Historically, Christianity was once the dominant religion in the Middle East. Today, 5% of the Middle East is made up of Christians. There’s also a Jewish presence, as well as other religions including Druze, Sikhs, Buddhists, Yazidis and Hindus.

On the other hand, many people in the Middle East do not identify with any religion and have therefore become atheists.

Lebanon, Syria and Palestine are considered among the most religiously diverse countries in the Middle East, with large numbers of Christians, contradicting the impression given that only Muslims live in the Middle East.

While some, more conservative, countries like Saudi Arabia, Qatar and Kuwait have a lot of foreigners living and working there, these countries still consider themselves to be Muslim countries, and therefore do not celebrate Christmas, for example, and still abide by the Muslim week calendar. Meanwhile, in Lebanon, every city is decorated, and Christmas markets fill the country. This is also the case with Egypt.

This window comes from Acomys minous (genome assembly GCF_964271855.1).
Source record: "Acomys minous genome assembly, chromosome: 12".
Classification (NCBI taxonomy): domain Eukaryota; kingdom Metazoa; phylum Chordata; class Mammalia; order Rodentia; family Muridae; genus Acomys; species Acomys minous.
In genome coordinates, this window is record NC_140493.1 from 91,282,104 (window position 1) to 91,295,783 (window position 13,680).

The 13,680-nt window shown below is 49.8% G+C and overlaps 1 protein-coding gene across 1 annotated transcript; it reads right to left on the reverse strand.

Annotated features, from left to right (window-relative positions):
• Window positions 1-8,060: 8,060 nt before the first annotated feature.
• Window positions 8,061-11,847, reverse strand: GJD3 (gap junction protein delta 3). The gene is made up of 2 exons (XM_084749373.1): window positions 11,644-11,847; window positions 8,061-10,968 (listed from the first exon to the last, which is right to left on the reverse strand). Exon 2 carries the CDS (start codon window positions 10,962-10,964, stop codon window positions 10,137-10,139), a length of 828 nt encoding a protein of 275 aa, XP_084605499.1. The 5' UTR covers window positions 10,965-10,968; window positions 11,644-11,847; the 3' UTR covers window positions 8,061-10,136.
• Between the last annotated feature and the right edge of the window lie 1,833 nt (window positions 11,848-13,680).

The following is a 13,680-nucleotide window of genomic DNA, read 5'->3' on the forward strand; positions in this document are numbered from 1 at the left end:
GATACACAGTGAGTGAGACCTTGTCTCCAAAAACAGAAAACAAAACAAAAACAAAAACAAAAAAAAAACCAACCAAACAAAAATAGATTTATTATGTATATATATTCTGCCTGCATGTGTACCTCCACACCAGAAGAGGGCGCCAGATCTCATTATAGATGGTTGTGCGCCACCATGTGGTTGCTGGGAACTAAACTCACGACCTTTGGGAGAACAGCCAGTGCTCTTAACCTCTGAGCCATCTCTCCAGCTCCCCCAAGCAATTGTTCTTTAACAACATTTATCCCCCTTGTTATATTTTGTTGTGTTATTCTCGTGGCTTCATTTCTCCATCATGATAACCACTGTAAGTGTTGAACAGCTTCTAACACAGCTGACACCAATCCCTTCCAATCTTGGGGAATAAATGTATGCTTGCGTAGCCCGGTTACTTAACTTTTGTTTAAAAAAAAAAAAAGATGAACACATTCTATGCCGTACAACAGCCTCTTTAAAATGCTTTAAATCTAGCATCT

On another note, Dubai opened its Ibrahimic house in 2022, featuring a Mosque, a Church and a Synagogue in celebration of the diversity found there.

Myth Number Three: It’s Too Hot

I won’t lie. It's hot in the Gulf countries – Qatar, Kuwait, Saudi Arabia, United Arab Emirates – and in Egypt. People in the United Arab Emirates, mainly in Dubai, go to the beach in December. Others seek to leave the country all together for an extended summer break in the hottest months (July – August). But luckily for them, they have AC everywhere.

But that’s not the case for the rest of the countries that enjoy a very cold winter with snow covering the mountain tops. In fact, Lebanon is known to be a ski-destination. Palestine and Jordan are also known to become cold in the winter season with heavy rains and some snow.

So overall, it’s not all that bad.

Myth Number Four: It’s Unsafe

United Arab Emirates, Kuwait and Qatar have been ranked among the safest countries in the world.

While the Middle East may be portrayed otherwise, it is generally safe. In some countries, it’s not always recommended to go out alone to avoid theft. In other countries, crime rates fluctuate depending on the political and economic situation of the country. But all in all, the Arab population is known to be very helpful and friendly. Once you’re there, you are bound to receive tips from an obliging local.

In terms of geopolitics, and specifically with what is happening now, it might be more unsafe than before in some areas of some countries, like the borders of Egypt or Jordan or the South of Lebanon, but luckily, life is still happening normally in their capitals.

Myth Number Five: There’s a Language Barrier